Ricky Rubio: He's No Rudy Fernandez

Ray KongContributor IJune 10, 2009

BEIJING - AUGUST 10:  Ricky Rubio #6 of Spain drives on Dimitrios Diamantidis #13 of Greece during the day 2 preliminary game at the Beijing 2008 Olympic Games in the Beijing Olympic Basketball Gymnasium on August 10, 2008 in Beijing, China.  (Photo by Phil Walter/Getty Images)

At the tender age of 18, he's listed at 6'3" and 180 pounds.

He hails from Spain and is highly regarded as an international basketball phenomenon.

Scouts all around the world have him as the best point guard in this year's draft. Many analysts have even compared him to All-Star players, such as Steve Nash and Jason Kidd.

This young man is Ricky Rubio, and he's currently creating the hottest buzz in the NBA.

Rubio began his professional basketball career in 2005, becoming the youngest player ever to play in the Spanish ACB League.

He has been named FIBA Europe Young Player of the Year in 2007 and 2008. He was selected to the All-Spanish ACB League Team in 2008, and was voted as Spanish ACB League Defensive Player of the Year in 2009.

But, despite all his accomplishments, I'm here to clarify one thing—he's no Rudy Fernandez!

I'm a huge fan of Fernandez.

So, my first inclination after hearing about Rubio was to see for myself as to why there's so much hype surrounding this guy.

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You may correct me if I'm wrong, but I'll be the first to tag bust potential on Rubio.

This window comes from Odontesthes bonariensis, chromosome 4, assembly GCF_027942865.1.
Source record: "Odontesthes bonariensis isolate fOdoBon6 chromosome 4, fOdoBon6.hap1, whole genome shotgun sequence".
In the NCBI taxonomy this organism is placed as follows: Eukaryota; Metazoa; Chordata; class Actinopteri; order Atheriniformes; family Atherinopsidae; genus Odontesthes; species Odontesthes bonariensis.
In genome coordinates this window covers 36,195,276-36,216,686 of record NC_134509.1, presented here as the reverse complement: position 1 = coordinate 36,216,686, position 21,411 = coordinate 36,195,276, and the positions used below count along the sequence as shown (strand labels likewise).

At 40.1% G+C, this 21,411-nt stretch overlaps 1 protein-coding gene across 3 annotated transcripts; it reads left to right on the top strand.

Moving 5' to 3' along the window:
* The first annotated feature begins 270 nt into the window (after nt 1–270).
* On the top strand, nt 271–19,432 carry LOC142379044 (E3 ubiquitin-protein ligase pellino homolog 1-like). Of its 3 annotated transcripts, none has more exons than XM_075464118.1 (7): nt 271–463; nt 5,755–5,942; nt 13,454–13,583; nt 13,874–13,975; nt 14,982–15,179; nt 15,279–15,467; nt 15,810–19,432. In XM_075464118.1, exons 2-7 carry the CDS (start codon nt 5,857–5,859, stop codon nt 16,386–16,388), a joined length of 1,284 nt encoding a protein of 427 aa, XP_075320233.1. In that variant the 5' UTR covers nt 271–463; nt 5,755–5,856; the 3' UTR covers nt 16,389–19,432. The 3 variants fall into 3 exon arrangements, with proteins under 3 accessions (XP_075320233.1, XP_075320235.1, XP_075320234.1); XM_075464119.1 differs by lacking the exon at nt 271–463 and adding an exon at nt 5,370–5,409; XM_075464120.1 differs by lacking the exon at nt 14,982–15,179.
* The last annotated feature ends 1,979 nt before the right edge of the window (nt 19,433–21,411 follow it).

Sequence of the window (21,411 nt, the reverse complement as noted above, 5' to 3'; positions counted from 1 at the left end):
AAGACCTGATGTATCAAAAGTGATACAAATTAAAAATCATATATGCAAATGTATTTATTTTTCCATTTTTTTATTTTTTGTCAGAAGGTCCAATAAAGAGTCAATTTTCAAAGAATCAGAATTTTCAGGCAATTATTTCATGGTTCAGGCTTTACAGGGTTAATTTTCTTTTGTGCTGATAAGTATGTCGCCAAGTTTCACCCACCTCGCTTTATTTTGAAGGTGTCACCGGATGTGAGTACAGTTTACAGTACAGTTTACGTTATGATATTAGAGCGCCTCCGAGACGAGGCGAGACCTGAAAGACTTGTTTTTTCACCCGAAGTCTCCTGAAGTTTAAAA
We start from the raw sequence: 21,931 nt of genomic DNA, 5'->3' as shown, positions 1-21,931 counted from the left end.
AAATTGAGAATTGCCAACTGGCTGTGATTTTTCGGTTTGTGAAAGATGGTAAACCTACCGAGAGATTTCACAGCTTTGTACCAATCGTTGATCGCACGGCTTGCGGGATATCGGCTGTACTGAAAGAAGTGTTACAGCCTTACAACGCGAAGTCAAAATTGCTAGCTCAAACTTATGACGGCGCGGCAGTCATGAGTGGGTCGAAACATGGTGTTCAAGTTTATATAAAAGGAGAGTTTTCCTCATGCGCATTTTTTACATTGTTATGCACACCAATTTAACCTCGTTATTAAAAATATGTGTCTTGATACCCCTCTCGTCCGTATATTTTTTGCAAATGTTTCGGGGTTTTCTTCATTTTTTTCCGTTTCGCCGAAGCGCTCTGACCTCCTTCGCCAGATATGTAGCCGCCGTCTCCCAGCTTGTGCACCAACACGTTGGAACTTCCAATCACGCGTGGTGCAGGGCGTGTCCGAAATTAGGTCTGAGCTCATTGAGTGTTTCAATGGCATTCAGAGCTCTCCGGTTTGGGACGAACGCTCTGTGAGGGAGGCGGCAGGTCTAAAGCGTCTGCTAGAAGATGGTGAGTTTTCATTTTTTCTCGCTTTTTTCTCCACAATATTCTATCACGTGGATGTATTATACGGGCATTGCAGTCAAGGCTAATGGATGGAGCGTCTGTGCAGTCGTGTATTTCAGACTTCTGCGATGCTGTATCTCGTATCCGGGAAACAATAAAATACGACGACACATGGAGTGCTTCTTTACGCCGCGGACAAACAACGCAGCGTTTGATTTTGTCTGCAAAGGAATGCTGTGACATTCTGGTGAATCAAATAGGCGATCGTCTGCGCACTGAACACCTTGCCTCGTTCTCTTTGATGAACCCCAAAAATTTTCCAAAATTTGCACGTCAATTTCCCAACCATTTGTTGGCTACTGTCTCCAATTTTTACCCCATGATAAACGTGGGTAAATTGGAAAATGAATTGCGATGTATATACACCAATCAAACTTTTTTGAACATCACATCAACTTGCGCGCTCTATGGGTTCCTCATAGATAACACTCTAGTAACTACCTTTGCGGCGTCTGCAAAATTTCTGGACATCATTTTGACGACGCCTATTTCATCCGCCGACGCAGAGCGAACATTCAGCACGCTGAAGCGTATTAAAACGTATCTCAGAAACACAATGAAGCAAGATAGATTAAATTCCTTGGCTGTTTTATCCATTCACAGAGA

Yes, he's quick and he has great ball-handling skills, but there are some key weaknesses in Rubio's game that will pose major challenges during his transition into the NBA.

First of all, he's undersized.

And by that, I mean he's 6'3" and weighs only 180 pounds.

Other 6'3" point guards in the NBA include Russell Westbrook at 187 pounds, Derrick Rose at 190 pounds, Deron Williams at 207 pounds, and Baron Davis at 215 pounds. 

The beating he'll receive night after night, as he attempts to drive on NBA big men, will become a significant deterrent to one important component of his game—the dribble penetration.

You may be thinking, what about Steve Nash?

He's 6'3" and is listed as only 178 pounds.

Nash is a unique player in that he has speed, agility, ball-handling skills, and a consistent perimeter game. During the 2008-2009 season, he shot 50.3 percent from the field, 43.9 percent from three-point, and also had an assist to turnover ratio that was roughly three to one.

Rubio is a little more unpredictable.  

During his five games for the Euroleague, he averaged 2.4 ppg, shooting 30 percent from the field and 33.3 percent from three-point, and his assist to turnover ratio was one to one.

He also lacks on the defense end, tending to gamble for the steal. After watching some highlights of his previous games, I can see a very distinct difference between the officiating in European basketball and the NBA.

Simply put, those reach-ins will not be tolerated.

While playing for the Spanish ACB League, Rubio averaged 10 ppg, shooting 39.1 percent from the field, 42.3 percent from three-point, and his assist to turnover ratio was two to one. Although an improvement, these numbers aren't spectacular.

Overall, I think he's a decent guard with some potential to become a quality player when playing for a great organization. My only concerns are his tendency to showboat on fast breaks and his mediocre assist to turnover ratio.

He shined during his years in Europe, but can he create the same spark amongst a galaxy of superstars?


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